Adding user groups

If you import an Active Directory user group, Tableau will import all users from the group using the sAMAccountName.

Sync behavior when removing users from Active Directory

Users cannot be automatically removed from Tableau Server through an Active Directory sync operation. Users that are disabled, deleted, or removed from groups in Active Directory remain on Tableau Server so that you can audit and reassign the user's content before removing the user's account completely.

However, Tableau Server will act upon user objects differently based how the status of that user object changes in Active Directory. There are two scenarios: deleting/disabling users in Active Directory or removing users from synchronized groups in Active Directory.

When you delete or disable a user in Active Directory and then synchronize that user's group on Tableau Server, the following occurs:

  • The user is removed from the Tableau Server group you synchronized.
  • The user's role is set to "unlicensed.”
  • The user will still belong to the All Users group.
  • The user is unable to sign in to Tableau Server.

When you remove a user from a group in Active Directory and then synchronize that group on Tableau Server, the following occurs:

  • The user is removed from the Tableau Server group you synchronized.
  • The users role is retained: it is not set to “unlicensed.”
  • The user will still belong to the All Users group.
  • The user will still have permission to the Tableau Server with access to everything that the All Users group is granted permission to use.

In both instances, to remove a user from Tableau Server, the server administrator must delete the user from the Server Users page in Tableau Server.

Domain nicknames

In Tableau Server, domain nickname is equivalent to the Windows NetBIOS domain name. In a Windows Active Directory forest, a fully qualified domain name (FQDN) can have an arbitrary NetBIOS name. The NetBIOS name is used as the domain identifier when a user logs in to Active Directory.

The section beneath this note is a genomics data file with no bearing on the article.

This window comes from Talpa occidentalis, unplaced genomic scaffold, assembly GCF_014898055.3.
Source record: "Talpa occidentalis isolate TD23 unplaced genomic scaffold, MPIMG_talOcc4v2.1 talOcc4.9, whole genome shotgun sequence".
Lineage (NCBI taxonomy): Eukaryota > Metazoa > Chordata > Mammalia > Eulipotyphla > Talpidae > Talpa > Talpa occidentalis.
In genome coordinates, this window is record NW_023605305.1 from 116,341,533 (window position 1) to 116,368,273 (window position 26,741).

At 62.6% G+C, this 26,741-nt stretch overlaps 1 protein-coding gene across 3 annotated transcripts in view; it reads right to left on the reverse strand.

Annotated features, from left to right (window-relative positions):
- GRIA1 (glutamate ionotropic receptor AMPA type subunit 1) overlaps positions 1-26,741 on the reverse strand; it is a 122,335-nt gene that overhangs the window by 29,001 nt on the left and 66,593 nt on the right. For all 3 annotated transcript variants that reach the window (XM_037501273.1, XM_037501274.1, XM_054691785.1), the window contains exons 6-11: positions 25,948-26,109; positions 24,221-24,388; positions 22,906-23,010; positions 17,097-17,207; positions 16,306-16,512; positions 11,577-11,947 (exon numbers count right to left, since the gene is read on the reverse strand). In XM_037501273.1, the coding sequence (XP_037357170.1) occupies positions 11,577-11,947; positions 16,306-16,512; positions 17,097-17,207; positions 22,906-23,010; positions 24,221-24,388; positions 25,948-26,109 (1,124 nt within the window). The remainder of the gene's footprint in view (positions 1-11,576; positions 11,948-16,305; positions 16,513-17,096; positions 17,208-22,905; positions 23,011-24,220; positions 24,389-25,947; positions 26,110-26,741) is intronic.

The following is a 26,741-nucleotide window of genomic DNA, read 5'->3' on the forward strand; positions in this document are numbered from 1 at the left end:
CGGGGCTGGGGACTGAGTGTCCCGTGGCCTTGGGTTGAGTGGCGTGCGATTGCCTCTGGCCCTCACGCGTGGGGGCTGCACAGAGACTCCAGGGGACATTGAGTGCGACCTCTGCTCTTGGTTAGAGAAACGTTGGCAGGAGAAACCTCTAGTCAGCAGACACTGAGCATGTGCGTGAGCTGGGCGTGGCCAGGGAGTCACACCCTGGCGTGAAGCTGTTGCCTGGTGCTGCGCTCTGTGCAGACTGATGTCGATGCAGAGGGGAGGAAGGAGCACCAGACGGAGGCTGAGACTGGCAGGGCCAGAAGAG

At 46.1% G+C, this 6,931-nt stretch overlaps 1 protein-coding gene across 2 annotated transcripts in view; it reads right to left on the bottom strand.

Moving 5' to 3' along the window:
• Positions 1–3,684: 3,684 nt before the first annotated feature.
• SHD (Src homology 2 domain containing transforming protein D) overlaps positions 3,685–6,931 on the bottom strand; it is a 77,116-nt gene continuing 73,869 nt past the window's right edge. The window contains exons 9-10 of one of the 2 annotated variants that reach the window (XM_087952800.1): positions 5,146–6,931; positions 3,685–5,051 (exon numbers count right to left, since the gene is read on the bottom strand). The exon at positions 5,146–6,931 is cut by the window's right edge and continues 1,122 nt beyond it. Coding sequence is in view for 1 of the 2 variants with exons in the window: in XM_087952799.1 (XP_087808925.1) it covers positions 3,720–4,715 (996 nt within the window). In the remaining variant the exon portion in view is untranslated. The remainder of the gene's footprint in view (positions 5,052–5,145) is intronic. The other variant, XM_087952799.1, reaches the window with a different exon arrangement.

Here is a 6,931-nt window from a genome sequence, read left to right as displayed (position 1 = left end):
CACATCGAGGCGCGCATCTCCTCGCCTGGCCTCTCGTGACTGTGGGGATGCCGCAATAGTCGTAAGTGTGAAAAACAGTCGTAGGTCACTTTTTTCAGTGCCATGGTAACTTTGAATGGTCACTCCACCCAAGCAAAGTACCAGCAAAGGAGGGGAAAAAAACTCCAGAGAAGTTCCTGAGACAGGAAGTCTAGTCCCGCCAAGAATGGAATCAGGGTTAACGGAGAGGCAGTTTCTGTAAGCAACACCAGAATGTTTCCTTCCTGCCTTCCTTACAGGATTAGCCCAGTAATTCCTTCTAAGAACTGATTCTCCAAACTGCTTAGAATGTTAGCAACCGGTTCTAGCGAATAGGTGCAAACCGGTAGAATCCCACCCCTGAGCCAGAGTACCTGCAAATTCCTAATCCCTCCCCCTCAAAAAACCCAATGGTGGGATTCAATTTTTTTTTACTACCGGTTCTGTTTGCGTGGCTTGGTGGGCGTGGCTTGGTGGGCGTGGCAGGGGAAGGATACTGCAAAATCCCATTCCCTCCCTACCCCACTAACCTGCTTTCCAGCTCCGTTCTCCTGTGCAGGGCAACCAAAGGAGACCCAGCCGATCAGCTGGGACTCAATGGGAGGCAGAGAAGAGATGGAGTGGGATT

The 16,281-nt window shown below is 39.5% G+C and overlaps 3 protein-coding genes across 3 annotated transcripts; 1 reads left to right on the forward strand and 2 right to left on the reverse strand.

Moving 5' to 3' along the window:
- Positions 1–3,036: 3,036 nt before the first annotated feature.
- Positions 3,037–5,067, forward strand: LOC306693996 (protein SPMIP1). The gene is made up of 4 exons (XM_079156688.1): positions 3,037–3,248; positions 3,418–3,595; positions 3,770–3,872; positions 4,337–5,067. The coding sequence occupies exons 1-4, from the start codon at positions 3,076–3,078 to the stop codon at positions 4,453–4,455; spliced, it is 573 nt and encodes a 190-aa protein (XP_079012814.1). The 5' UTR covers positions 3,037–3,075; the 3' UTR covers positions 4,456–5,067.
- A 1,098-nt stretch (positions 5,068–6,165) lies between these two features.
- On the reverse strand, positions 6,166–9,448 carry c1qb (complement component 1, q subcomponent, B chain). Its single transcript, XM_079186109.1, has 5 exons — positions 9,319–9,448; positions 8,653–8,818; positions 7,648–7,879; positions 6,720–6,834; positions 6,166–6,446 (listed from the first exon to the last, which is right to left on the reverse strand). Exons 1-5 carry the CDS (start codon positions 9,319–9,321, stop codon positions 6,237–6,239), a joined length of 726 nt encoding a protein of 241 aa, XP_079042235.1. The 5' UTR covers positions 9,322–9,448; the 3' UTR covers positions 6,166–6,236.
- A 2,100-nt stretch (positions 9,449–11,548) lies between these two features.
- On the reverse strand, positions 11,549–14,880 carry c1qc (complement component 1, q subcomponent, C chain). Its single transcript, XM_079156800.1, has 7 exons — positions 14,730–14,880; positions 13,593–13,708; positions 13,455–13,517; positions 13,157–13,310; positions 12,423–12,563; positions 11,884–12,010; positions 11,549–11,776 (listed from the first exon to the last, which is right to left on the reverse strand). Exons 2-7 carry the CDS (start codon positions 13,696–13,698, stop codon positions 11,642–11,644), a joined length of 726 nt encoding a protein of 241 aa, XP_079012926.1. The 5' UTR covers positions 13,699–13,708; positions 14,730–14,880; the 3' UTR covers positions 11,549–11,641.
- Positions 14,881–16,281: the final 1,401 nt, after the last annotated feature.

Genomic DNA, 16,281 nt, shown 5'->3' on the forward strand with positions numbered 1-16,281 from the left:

For example, the FQDN might be configured with a NetBIOS name (nickname) of SEATTLE. The user jsmith in that domain could log on to Windows using either of the following user names:

  • SEATTLE\jsmith

If you want your users to sign in to Tableau Server with a NetBIOS name instead of the FQDN, then you'll need to verify that the nickname value for each domain where users log in is set. See editdomain for information on how to view and set the nickname value for each domain.

Support for multiple domains

You can add users and groups from a domain that's different from the domain of the Tableau Server computer in these cases:

The first time you add a user or group from the non-server domain, you must specify the fully qualified domain name with the user/group name. Any additional users or groups you add from that domain can be added using the domain’s nickname, provided the nickname matches the NetBIOS name. If Tableau Server connects to multiple domains, you must also specify the other domains that Tableau Server connects to by setting the wgserver.domain.whitelist (version 2020.3 and earlier) or wgserver.domain.accept_list (version 2020.4 and later) option with TSM. For more information, see wgserver.domain.whitelist or wgserver.domain.accept_list.

Duplicate display names

If user display names are not unique across multiple domains, then managing users with the same display name in Tableau can be confusing. Tableau Server will display the same name for two users. For example, consider an organization with two domains, example.lan and example2.lan. If user John Smith exists in both domains, then adding that user to groups and other administrative tasks will be confusing in Tableau Server. In this scenario, consider updating the display name in Active Directory for one of the users to differentiate the accounts.

Sign in to Tableau Server with NetBIOS name

Users can sign in to Tableau Server using the domain nickname (NetBIOS name), for example, SEATTLE\jsmith.

Tableau Server cannot query for NetBIOS name for a given FQDN. As a result, Tableau sets the nickname of a given FQDN according to the first entry in the namespace. For example, given the FQDN , Tableau sets the nickname to west.

Therefore, you might need to update the domain nickname on Tableau Server before users can sign in using the nickname. If you do not update the nickname, users will have to sign in using a fully qualified domain name. For more information, see Users From New Domain Unable to Log In and Do Not Appear in User List (Link opens in a new window)in the Tableau Knowledge Base.